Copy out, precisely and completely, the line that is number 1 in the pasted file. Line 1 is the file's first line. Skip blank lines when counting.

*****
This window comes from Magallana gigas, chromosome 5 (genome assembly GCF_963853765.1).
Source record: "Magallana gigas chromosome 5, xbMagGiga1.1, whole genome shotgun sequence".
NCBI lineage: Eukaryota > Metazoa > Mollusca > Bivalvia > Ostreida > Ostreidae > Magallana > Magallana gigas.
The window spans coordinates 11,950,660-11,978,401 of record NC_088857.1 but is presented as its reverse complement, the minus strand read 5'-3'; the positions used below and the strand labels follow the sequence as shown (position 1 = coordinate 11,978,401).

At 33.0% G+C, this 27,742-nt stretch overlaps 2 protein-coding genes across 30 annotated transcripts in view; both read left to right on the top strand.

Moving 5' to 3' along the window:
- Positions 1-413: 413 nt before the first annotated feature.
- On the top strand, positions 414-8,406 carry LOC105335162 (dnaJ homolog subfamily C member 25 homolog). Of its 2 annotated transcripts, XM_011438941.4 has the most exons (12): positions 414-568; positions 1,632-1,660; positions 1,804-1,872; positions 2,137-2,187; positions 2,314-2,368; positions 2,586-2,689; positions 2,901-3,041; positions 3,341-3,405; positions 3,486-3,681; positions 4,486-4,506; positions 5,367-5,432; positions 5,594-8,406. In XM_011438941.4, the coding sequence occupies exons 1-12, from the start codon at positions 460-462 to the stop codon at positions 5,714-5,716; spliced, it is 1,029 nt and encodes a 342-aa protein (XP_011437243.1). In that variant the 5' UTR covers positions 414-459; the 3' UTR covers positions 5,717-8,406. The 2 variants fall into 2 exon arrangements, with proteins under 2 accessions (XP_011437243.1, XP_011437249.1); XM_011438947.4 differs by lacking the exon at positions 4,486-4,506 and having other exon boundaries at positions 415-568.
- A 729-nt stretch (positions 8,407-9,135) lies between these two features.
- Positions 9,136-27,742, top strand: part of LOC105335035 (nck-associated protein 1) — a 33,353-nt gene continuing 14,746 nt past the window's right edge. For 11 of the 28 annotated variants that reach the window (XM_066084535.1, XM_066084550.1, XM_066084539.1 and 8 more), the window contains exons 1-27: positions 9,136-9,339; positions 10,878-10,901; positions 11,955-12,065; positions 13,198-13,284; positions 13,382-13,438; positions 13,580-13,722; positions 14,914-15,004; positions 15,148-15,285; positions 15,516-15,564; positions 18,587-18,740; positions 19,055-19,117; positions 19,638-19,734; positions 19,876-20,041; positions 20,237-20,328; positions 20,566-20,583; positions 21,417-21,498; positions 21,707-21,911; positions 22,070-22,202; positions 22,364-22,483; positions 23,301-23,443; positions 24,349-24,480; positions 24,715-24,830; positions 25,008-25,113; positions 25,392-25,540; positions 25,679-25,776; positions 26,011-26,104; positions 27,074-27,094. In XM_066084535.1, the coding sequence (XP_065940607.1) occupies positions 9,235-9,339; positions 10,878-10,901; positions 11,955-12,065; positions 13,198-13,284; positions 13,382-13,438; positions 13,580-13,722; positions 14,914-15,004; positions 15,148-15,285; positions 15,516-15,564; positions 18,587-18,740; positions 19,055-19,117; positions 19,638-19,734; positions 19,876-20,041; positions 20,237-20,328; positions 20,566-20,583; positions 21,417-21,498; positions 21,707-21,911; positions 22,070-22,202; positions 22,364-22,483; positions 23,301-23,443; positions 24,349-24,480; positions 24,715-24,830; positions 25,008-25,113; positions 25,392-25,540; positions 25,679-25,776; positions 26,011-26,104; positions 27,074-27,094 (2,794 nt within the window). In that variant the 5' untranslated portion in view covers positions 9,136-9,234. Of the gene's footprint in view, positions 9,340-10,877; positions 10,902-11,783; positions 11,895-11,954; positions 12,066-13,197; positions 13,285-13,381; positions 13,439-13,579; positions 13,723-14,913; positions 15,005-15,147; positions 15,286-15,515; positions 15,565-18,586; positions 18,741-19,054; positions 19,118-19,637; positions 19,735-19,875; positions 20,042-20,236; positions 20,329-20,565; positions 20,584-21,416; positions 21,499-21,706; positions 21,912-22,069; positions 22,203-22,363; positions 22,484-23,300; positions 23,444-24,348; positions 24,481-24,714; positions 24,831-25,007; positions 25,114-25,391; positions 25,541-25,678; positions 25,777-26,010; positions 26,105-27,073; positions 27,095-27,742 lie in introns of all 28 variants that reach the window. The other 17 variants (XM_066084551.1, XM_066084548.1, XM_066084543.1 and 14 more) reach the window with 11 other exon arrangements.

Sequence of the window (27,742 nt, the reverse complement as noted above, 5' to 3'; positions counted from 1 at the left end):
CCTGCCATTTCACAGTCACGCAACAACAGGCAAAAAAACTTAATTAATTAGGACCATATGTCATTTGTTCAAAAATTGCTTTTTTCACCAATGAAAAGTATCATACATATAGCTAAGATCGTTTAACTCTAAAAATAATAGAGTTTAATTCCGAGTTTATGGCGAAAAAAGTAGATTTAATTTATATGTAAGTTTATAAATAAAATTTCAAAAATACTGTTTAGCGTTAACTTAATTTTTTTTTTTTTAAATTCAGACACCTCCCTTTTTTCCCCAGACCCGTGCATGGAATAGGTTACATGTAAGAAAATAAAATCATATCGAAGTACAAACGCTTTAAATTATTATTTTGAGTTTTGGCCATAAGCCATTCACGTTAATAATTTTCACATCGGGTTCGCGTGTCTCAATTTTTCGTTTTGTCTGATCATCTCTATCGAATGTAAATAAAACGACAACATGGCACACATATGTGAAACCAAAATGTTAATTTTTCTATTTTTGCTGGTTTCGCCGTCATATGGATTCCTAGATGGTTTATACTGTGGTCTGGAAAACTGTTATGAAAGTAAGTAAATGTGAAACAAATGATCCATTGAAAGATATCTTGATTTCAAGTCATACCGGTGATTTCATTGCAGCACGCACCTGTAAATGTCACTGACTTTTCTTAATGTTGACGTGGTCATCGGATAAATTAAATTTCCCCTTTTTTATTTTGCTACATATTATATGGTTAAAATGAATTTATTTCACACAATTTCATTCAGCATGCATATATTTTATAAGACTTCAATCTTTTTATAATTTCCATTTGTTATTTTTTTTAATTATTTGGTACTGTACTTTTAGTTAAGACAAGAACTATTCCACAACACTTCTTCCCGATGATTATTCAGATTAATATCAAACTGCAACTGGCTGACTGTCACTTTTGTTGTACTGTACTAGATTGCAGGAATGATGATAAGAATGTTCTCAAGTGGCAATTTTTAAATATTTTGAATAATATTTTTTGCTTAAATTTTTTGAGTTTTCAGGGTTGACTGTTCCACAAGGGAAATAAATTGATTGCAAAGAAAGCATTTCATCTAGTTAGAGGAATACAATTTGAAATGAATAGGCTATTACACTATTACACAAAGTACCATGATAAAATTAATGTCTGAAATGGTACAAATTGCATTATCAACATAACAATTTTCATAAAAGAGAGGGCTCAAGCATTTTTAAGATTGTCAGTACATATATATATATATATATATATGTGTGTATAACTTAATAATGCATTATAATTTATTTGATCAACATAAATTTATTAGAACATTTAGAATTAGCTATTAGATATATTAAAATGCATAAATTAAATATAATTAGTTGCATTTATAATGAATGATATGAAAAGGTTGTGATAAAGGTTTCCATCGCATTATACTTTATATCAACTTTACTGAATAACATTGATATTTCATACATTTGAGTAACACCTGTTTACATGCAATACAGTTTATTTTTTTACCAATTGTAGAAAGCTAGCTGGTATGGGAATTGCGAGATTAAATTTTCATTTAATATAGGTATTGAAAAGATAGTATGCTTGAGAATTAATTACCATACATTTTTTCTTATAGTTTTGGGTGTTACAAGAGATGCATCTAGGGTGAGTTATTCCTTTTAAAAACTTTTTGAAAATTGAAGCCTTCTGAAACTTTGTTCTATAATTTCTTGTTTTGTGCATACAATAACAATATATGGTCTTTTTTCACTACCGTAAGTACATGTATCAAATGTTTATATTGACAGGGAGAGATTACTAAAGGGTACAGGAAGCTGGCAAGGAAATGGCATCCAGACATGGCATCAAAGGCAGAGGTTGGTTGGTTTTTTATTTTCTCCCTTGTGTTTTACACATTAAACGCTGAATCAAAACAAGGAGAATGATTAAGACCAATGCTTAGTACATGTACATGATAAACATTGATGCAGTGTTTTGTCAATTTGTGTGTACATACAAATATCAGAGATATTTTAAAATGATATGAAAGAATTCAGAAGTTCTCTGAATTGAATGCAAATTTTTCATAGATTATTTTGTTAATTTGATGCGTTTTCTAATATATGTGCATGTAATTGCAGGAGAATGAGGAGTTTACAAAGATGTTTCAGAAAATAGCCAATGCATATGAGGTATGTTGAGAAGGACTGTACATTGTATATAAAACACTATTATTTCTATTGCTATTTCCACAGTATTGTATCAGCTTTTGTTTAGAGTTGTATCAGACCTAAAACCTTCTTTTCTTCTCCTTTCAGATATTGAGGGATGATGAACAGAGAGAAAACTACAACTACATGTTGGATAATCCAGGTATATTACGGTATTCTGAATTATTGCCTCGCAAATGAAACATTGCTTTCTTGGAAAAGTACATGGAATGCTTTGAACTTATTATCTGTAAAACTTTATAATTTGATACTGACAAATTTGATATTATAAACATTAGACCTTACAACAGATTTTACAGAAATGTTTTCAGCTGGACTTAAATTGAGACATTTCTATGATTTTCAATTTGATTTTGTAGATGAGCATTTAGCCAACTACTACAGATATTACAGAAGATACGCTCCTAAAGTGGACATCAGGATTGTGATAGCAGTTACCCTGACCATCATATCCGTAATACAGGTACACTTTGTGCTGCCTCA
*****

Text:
This window comes from Magallana gigas, chromosome 5 (genome assembly GCF_963853765.1).